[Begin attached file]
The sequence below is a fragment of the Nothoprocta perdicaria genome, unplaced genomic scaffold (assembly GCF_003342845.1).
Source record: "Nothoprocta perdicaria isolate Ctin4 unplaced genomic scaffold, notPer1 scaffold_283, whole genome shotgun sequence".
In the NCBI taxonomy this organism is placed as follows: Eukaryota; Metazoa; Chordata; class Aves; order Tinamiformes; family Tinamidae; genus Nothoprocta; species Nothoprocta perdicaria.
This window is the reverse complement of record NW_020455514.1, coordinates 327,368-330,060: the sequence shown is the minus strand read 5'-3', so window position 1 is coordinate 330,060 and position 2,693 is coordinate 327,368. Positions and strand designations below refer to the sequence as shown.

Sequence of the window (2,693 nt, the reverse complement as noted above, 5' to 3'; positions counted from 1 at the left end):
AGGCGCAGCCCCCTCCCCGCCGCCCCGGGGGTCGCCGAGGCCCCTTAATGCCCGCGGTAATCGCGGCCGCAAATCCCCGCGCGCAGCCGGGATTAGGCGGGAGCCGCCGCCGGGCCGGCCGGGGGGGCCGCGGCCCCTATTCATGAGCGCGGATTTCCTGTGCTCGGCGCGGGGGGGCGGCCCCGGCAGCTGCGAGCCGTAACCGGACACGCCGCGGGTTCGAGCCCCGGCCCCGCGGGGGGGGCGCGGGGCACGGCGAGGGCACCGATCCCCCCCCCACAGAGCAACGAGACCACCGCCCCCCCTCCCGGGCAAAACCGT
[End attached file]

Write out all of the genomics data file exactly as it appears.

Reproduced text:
The sequence below is a fragment of the Nothoprocta perdicaria genome, unplaced genomic scaffold (assembly GCF_003342845.1).
Source record: "Nothoprocta perdicaria isolate Ctin4 unplaced genomic scaffold, notPer1 scaffold_283, whole genome shotgun sequence".
In the NCBI taxonomy this organism is placed as follows: Eukaryota; Metazoa; Chordata; class Aves; order Tinamiformes; family Tinamidae; genus Nothoprocta; species Nothoprocta perdicaria.
This window is the reverse complement of record NW_020455514.1, coordinates 327,368-330,060: the sequence shown is the minus strand read 5'-3', so window position 1 is coordinate 330,060 and position 2,693 is coordinate 327,368. Positions and strand designations below refer to the sequence as shown.

Sequence of the window (2,693 nt, the reverse complement as noted above, 5' to 3'; positions counted from 1 at the left end):
AGGCGCAGCCCCCTCCCCGCCGCCCCGGGGGTCGCCGAGGCCCCTTAATGCCCGCGGTAATCGCGGCCGCAAATCCCCGCGCGCAGCCGGGATTAGGCGGGAGCCGCCGCCGGGCCGGCCGGGGGGGCCGCGGCCCCTATTCATGAGCGCGGATTTCCTGTGCTCGGCGCGGGGGGGCGGCCCCGGCAGCTGCGAGCCGTAACCGGACACGCCGCGGGTTCGAGCCCCGGCCCCGCGGGGGGGGCGCGGGGCACGGCGAGGGCACCGATCCCCCCCCCACAGAGCAACGAGACCACCGCCCCCCCTCCCGGGCAAAACCGT